History books in schools often mention the 1957 Central High School desegregation crisis, but few delve into the rigors these students were required to meet before even being considered — perfect grades, perfect attendance. They wouldn’t be allowed to participate in athletics, and they would not be allowed to fight back against anything done to them. Despite the restrictions, 200 students applied for the first class. Some dropped out of the process because of the restrictions; others removed themselves over threats called to their homes or places of business. In the end, 10 students were allowed to attend.

They met a street full of vitriol that morning of Sept. 4. After Gov. Orval Faubus called for the Arkansas National Guard to “accomplish the mission of maintaining or restoring law and order and to preserve the peace, health, safety and security of the citizens of Pulaski County, Arkansas” on Labor Day, a decision was made not to send these students to Central the next day. That Tuesday night, each of the 10 students was called to meet at the home of Daisy Bates — the president of Arkansas’s NAACP at the time. However, the family of Elizabeth Eckford did not get the message. They had no phone.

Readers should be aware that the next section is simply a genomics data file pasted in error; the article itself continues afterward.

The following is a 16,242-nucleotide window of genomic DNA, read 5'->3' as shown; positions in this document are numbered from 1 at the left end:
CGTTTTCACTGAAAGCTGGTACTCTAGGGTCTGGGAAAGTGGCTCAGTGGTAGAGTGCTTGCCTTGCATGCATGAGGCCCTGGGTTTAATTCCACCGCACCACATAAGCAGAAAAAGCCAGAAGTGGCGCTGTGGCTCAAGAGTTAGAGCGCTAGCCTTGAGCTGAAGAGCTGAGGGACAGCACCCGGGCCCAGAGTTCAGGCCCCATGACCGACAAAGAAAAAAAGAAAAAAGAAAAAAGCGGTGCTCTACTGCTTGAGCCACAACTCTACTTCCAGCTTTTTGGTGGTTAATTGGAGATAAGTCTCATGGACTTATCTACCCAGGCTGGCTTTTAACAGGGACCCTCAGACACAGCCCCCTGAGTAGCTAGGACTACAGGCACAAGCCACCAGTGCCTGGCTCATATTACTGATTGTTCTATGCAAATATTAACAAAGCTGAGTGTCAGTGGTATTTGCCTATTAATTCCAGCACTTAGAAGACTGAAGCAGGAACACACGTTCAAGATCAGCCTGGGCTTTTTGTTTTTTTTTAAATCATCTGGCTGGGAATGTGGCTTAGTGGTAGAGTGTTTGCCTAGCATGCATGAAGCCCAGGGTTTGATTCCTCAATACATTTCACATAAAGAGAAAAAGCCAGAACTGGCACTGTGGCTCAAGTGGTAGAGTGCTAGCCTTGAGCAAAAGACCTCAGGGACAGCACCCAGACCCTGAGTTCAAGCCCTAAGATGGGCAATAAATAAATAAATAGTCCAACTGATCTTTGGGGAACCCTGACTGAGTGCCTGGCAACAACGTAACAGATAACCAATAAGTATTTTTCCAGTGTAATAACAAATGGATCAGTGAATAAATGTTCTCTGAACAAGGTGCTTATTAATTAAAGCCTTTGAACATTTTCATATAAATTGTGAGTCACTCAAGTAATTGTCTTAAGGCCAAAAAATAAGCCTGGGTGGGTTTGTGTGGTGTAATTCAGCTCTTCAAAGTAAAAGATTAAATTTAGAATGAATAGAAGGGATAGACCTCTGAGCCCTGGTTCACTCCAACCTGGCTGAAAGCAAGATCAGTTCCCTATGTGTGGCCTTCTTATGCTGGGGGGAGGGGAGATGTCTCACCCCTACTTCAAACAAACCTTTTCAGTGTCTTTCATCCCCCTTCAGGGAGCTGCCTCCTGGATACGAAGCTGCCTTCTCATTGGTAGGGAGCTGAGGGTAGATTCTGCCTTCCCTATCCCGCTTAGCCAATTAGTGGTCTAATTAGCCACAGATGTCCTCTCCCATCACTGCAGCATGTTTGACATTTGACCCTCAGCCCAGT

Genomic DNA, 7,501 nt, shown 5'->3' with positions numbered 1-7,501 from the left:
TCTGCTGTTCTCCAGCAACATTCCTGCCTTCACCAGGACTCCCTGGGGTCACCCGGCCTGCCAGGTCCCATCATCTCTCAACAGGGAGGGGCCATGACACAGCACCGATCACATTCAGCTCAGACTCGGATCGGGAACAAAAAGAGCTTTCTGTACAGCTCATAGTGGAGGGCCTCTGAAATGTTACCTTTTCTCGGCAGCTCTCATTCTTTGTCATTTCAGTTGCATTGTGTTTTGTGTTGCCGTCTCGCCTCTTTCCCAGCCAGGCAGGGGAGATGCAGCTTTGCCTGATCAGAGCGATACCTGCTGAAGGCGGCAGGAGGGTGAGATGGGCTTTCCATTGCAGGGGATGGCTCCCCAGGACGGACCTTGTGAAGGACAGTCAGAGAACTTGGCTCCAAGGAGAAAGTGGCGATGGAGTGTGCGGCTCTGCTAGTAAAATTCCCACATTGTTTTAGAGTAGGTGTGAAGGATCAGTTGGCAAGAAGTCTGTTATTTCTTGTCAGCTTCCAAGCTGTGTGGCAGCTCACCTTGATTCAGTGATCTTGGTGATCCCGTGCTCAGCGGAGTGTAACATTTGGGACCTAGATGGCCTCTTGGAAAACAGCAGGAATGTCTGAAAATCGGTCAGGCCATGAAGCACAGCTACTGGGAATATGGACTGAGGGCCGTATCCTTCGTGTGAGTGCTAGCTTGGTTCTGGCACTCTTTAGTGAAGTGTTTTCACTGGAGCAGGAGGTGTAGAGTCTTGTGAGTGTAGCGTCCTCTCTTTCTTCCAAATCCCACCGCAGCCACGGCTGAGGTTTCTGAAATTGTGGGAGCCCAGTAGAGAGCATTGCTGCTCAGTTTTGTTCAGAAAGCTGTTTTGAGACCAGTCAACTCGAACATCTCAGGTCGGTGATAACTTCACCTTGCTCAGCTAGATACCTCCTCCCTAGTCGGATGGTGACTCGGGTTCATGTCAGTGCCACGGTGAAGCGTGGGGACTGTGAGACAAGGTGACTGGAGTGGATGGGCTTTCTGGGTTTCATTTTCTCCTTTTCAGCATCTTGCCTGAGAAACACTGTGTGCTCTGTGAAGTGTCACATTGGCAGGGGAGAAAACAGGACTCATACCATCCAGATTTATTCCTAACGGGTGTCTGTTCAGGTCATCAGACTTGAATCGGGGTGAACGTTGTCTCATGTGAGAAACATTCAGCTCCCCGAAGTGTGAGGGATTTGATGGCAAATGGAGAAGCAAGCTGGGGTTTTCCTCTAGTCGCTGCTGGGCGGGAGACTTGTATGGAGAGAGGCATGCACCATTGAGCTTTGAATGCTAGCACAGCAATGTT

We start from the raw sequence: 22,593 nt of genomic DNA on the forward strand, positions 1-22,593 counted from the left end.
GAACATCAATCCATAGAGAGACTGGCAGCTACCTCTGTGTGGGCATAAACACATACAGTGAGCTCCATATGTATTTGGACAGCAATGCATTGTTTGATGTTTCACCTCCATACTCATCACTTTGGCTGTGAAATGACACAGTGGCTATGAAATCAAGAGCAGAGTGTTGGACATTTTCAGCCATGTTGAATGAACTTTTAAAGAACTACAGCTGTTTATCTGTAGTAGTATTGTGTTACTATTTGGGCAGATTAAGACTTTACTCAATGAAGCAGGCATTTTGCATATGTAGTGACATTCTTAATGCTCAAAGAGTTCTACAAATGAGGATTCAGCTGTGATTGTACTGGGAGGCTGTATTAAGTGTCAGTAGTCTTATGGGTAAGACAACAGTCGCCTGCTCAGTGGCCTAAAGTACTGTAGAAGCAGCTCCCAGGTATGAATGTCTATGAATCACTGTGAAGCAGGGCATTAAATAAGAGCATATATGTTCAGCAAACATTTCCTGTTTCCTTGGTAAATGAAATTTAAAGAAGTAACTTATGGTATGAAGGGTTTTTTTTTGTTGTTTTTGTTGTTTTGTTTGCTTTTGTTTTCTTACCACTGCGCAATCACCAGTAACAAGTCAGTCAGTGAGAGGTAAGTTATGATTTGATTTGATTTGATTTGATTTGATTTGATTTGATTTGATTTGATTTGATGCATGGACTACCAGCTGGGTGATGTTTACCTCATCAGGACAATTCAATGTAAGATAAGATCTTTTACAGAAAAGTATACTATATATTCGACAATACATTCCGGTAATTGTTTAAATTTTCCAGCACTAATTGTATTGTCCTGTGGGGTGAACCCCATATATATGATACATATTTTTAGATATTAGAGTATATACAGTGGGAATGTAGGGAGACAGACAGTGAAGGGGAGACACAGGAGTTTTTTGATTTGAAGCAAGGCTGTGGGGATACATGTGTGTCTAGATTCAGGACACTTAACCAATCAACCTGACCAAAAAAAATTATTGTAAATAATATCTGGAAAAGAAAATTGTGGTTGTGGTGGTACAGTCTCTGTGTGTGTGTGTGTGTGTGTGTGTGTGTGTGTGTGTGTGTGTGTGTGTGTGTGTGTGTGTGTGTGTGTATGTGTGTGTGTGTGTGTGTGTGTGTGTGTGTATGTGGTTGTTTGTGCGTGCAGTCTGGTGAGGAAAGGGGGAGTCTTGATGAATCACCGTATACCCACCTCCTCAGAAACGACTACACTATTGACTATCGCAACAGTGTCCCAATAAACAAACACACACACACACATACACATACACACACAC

This is where the tour takes you from the visitors center out to the street, where an interpreter waves toward the different parts of the street — the direction Eckford came from after stepping off a bus a few blocks away, the section where a crowd of more than 1,000 angry white men and women would stand in the street, the line where National Guardsmen created a human barrier. A brief stop is made at the tiny white gas station — restored to its appearance in 1957 — where members of the media lined up and waited for hours to voice their copy to their news outlets over the only public telephone nearby. The interpreter shares how nine students were escorted by Bates, two white ministers and two black preachers up to the school, where a National Guardsman told them they could not enter — and how one of the nine in that group, a 10th grader named Jane Hill, would not try again.

The tour continues down the sidewalk in front of the school as the interpreter lays out the path of Elizabeth Eckford, who instead of turning when she saw the crowd, walked into it, getting spit upon and jeered. When she reached the barrier formed by the Guardsmen and was turned away, how she proceeded through the crowd, how a reporter from the New York Times would sit with her as she waited on a city bus and how he’d lose his job for that action, how a woman named Grace Loach would stand up to the crowd and be jeered for it.